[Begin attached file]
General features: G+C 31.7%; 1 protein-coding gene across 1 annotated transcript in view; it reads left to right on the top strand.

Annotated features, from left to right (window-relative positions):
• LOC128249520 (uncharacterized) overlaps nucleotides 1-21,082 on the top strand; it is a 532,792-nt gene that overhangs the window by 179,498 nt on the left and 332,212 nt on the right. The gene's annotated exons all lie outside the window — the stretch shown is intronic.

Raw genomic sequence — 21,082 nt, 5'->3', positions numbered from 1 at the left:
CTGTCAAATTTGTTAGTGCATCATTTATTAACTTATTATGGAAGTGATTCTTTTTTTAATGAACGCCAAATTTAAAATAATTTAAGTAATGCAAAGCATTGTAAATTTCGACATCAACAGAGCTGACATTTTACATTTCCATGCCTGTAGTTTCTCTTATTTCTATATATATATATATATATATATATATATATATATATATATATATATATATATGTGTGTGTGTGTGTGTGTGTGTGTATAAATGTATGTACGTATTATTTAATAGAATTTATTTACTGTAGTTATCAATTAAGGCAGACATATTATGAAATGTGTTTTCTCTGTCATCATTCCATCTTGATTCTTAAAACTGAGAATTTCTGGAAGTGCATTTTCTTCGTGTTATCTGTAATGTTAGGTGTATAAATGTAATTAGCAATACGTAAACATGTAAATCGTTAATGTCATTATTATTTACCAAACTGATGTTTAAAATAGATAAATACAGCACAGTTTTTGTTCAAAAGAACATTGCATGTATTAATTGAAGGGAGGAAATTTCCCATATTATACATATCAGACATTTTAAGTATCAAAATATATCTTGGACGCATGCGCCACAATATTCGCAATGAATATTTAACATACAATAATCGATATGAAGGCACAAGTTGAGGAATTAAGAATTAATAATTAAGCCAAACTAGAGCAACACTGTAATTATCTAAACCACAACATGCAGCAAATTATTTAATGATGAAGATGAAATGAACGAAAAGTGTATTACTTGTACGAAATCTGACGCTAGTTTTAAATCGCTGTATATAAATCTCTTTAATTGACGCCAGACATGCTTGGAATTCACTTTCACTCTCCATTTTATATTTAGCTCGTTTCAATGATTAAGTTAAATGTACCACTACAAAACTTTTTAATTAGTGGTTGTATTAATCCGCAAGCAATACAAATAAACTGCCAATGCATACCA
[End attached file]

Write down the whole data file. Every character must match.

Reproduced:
General features: G+C 31.7%; 1 protein-coding gene across 1 annotated transcript in view; it reads left to right on the top strand.

Annotated features, from left to right (window-relative positions):
• LOC128249520 (uncharacterized) overlaps nucleotides 1-21,082 on the top strand; it is a 532,792-nt gene that overhangs the window by 179,498 nt on the left and 332,212 nt on the right. The gene's annotated exons all lie outside the window — the stretch shown is intronic.

Raw genomic sequence — 21,082 nt, 5'->3', positions numbered from 1 at the left:
CTGTCAAATTTGTTAGTGCATCATTTATTAACTTATTATGGAAGTGATTCTTTTTTTAATGAACGCCAAATTTAAAATAATTTAAGTAATGCAAAGCATTGTAAATTTCGACATCAACAGAGCTGACATTTTACATTTCCATGCCTGTAGTTTCTCTTATTTCTATATATATATATATATATATATATATATATATATATATATATATATATATATGTGTGTGTGTGTGTGTGTGTGTGTATAAATGTATGTACGTATTATTTAATAGAATTTATTTACTGTAGTTATCAATTAAGGCAGACATATTATGAAATGTGTTTTCTCTGTCATCATTCCATCTTGATTCTTAAAACTGAGAATTTCTGGAAGTGCATTTTCTTCGTGTTATCTGTAATGTTAGGTGTATAAATGTAATTAGCAATACGTAAACATGTAAATCGTTAATGTCATTATTATTTACCAAACTGATGTTTAAAATAGATAAATACAGCACAGTTTTTGTTCAAAAGAACATTGCATGTATTAATTGAAGGGAGGAAATTTCCCATATTATACATATCAGACATTTTAAGTATCAAAATATATCTTGGACGCATGCGCCACAATATTCGCAATGAATATTTAACATACAATAATCGATATGAAGGCACAAGTTGAGGAATTAAGAATTAATAATTAAGCCAAACTAGAGCAACACTGTAATTATCTAAACCACAACATGCAGCAAATTATTTAATGATGAAGATGAAATGAACGAAAAGTGTATTACTTGTACGAAATCTGACGCTAGTTTTAAATCGCTGTATATAAATCTCTTTAATTGACGCCAGACATGCTTGGAATTCACTTTCACTCTCCATTTTATATTTAGCTCGTTTCAATGATTAAGTTAAATGTACCACTACAAAACTTTTTAATTAGTGGTTGTATTAATCCGCAAGCAATACAAATAAACTGCCAATGCATACCA